I see my rheumatologist later this month and we'll start being a lot more aggressive. Actually, I'm considering finding a different rheumatologist because she *hasn't* been more agressive already. I'm going to insist on an MRI on my hips as well as one to find out where the nodules are. There's no cure for RA so my only hope is to slow down the progression and that means early and aggressive treatment. I wear hand splints now but there are finger splints that can slow down the changing shapes and I should have been in those a long time ago. We'll be discussing DMARDs too but I know we can't start those till after the surgeries are over. I think there's a lot more that she could be doing and we're definitely going to start doing them now. If she isn't willing, then she'll be replaced. I'm also seeing a new internist with hopes that maybe she can see the whole A-I picture and maybe treat me as an entire person instead of a specific body part or disease.

It could be worse. It's not a fatal disease even tho it does effect mortality. I understand that on the average it can shorten a life span by 10 years, more if the rheumatoid nodules are present. Yet it's still difficult to come to terms with knowing my expiration date has been moved up and the quality of life I'll have up to that point probably won't be the greatest.

Been crying a lot but I think that's normal. I grieve for the silly how I used to be so proud of my hands. They were my one vanity and so perfect that I could have modeled them all the way into my late 30's. I wore rings on every finger and had more bottles of nail polish than a Revlon factory. My nails were shaped perfectly and grew long without even trying. Now I look down at my hands and see aliens. I'm also upset about deciding to cut my hair. There's no way I can take care of 4 feet of hair with one hand while the surgeries/recoveries are going on and even tho my hubby would willingly help it would only prolong the inevitable. I'm having a hard time handling a brush and braiding it now. There are days that the weight of it hurts my scalp. So I'm going to look for a short style that's wash-n-wear and take comfort in knowing that Locks of Love will have enough hair to make wigs for several kids. I already feel sorry for whichever poor beautician gets me in the chair because I know I'll be sobbing the whole way thru it.

See? That's all silly stuff. But it's easier to think about that then to think about losing my ability to create. Mother Goddess, please don't let that happen. Creating isn't what I do, it's who I am. It's my heart and soul. If I ever lose the ability to create it would be the loss of my spirit.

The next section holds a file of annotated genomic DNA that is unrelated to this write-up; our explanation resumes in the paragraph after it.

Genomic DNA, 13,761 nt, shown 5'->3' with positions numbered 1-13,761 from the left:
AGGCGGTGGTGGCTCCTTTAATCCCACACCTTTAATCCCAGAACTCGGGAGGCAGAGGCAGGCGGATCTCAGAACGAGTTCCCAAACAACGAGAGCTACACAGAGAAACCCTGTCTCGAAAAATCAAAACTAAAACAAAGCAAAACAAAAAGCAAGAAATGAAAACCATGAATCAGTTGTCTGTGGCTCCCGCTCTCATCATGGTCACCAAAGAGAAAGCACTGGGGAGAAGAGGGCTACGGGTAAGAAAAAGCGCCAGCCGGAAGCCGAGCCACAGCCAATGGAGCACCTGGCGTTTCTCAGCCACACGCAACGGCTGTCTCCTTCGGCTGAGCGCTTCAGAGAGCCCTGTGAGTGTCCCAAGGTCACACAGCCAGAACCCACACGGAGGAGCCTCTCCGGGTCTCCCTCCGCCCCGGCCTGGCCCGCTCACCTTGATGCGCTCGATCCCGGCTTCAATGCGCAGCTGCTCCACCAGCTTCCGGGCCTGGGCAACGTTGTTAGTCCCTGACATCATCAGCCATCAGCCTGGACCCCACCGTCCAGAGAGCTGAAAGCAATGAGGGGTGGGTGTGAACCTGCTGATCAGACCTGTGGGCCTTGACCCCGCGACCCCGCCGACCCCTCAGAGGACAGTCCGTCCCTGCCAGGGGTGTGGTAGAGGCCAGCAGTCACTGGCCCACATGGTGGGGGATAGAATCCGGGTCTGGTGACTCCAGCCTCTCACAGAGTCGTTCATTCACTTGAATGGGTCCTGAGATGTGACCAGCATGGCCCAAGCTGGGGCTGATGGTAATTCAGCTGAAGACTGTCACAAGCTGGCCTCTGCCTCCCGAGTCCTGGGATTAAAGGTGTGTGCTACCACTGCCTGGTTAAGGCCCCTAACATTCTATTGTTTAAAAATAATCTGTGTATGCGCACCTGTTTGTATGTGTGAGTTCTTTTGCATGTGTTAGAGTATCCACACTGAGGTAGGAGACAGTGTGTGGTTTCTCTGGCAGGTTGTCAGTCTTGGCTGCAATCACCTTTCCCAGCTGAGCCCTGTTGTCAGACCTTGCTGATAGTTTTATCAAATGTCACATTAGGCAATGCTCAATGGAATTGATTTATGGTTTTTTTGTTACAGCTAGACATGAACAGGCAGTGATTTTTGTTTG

*deep breath* Not gonna happen. I'll find a way...............ANY keep the creative process going. There are work-arounds and I'll find them. I don't like this and I don't want this, but I've got it and there's no changing that. I can either deal with it or I can sit here and cry. I don't like to cry, it makes me tired. So I'll deal with it and adjust and always, always, always keep looking toward the next project.

There are lots of those too! I'm waiting for supplies to arrive for a custom Pierce that is going to be simply heavenly. It's going to be southern and as a misplaced southerner, that makes me sooooooooooo happy. Building this house will be like taking a trip back home. I think I can get the building part done and be down to the detailing before the surgeries start. I'm pretty sure I can shingle with just one hand! And then I have three big furniture for an elegantly gothic witch, one for the world's biggest Garfield and one for a bed and breakfast........and I'm going to fit those in too. I'll have one hand at a time and I'll learn how to be left handed if I need to! After those are done, I'm building a Tennyson for myself and then a Victorian Rosedale for another customer in the summer.

Those are the things I'm hanging on to. As long as I can look even one month ahead, or even one day ahead, and see myself building a dollhouse or dressing a bed, I'll be okay.

I've definitely gone past my limit on the keyboard tonight and ended up saying a lot of things I hadn't intended to say. What is it about a blog that makes you feel like you're talking to yourself even when you know the whole world could be listening? I thought about deleting it, but decided to just let it go. It's not a cheerful post but maybe in a few months I'll be able to look back and say "See? Things turned out better than I thought!".

I have a couple of awards to pick up and will do that soon. Thank you to Corwin and Casey! Oh, and I'll try to sneak back on here tomorrow and tell you about a really cool contest being held on the Greenleaf forum. It's all very light hearted and fun!